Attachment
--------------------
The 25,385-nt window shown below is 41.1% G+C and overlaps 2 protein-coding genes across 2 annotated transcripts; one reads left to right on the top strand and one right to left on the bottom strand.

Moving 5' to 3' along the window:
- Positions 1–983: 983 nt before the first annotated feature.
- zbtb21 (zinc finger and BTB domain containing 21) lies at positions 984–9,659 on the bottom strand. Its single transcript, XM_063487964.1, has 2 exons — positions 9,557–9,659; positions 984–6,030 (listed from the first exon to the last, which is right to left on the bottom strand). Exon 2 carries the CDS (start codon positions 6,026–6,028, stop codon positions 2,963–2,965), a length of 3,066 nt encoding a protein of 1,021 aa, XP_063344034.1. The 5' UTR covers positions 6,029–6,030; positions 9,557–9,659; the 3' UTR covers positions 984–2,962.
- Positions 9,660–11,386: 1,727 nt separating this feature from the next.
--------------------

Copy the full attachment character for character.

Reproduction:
The 25,385-nt window shown below is 41.1% G+C and overlaps 2 protein-coding genes across 2 annotated transcripts; one reads left to right on the top strand and one right to left on the bottom strand.

Moving 5' to 3' along the window:
- Positions 1–983: 983 nt before the first annotated feature.
- zbtb21 (zinc finger and BTB domain containing 21) lies at positions 984–9,659 on the bottom strand. Its single transcript, XM_063487964.1, has 2 exons — positions 9,557–9,659; positions 984–6,030 (listed from the first exon to the last, which is right to left on the bottom strand). Exon 2 carries the CDS (start codon positions 6,026–6,028, stop codon positions 2,963–2,965), a length of 3,066 nt encoding a protein of 1,021 aa, XP_063344034.1. The 5' UTR covers positions 6,029–6,030; positions 9,557–9,659; the 3' UTR covers positions 984–2,962.
- Positions 9,660–11,386: 1,727 nt separating this feature from the next.